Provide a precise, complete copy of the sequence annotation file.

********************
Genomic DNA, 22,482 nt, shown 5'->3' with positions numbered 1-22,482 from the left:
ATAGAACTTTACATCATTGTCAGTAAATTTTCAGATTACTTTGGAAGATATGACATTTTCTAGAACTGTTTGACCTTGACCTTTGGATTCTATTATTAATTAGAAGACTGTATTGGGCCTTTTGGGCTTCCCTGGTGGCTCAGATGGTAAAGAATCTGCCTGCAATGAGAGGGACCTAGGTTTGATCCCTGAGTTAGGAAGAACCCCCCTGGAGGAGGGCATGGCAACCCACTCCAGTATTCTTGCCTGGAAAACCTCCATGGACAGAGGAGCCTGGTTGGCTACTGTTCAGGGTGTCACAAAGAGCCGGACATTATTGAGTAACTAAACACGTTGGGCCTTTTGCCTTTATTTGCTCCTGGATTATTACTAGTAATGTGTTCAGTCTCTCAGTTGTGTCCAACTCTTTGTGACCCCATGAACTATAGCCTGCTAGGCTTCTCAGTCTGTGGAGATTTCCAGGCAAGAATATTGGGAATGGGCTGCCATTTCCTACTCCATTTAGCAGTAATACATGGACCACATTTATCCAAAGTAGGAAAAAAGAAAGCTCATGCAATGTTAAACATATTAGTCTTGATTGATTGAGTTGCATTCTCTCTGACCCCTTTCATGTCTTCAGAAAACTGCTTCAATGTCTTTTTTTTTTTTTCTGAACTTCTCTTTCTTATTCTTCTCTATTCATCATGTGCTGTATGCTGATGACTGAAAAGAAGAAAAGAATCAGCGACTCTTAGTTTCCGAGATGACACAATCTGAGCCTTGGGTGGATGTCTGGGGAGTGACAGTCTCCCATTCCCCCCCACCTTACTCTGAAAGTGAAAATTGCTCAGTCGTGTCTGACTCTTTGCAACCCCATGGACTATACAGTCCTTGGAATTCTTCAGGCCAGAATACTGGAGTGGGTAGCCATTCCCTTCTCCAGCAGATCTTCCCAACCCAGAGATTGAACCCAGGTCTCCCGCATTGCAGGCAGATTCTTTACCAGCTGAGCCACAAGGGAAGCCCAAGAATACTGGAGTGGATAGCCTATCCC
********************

Genomic DNA, 22,482 nt, shown 5'->3' with positions numbered 1-22,482 from the left:
ATAGAACTTTACATCATTGTCAGTAAATTTTCAGATTACTTTGGAAGATATGACATTTTCTAGAACTGTTTGACCTTGACCTTTGGATTCTATTATTAATTAGAAGACTGTATTGGGCCTTTTGGGCTTCCCTGGTGGCTCAGATGGTAAAGAATCTGCCTGCAATGAGAGGGACCTAGGTTTGATCCCTGAGTTAGGAAGAACCCCCCTGGAGGAGGGCATGGCAACCCACTCCAGTATTCTTGCCTGGAAAACCTCCATGGACAGAGGAGCCTGGTTGGCTACTGTTCAGGGTGTCACAAAGAGCCGGACATTATTGAGTAACTAAACACGTTGGGCCTTTTGCCTTTATTTGCTCCTGGATTATTACTAGTAATGTGTTCAGTCTCTCAGTTGTGTCCAACTCTTTGTGACCCCATGAACTATAGCCTGCTAGGCTTCTCAGTCTGTGGAGATTTCCAGGCAAGAATATTGGGAATGGGCTGCCATTTCCTACTCCATTTAGCAGTAATACATGGACCACATTTATCCAAAGTAGGAAAAAAGAAAGCTCATGCAATGTTAAACATATTAGTCTTGATTGATTGAGTTGCATTCTCTCTGACCCCTTTCATGTCTTCAGAAAACTGCTTCAATGTCTTTTTTTTTTTTTCTGAACTTCTCTTTCTTATTCTTCTCTATTCATCATGTGCTGTATGCTGATGACTGAAAAGAAGAAAAGAATCAGCGACTCTTAGTTTCCGAGATGACACAATCTGAGCCTTGGGTGGATGTCTGGGGAGTGACAGTCTCCCATTCCCCCCCACCTTACTCTGAAAGTGAAAATTGCTCAGTCGTGTCTGACTCTTTGCAACCCCATGGACTATACAGTCCTTGGAATTCTTCAGGCCAGAATACTGGAGTGGGTAGCCATTCCCTTCTCCAGCAGATCTTCCCAACCCAGAGATTGAACCCAGGTCTCCCGCATTGCAGGCAGATTCTTTACCAGCTGAGCCACAAGGGAAGCCCAAGAATACTGGAGTGGATAGCCTATCCC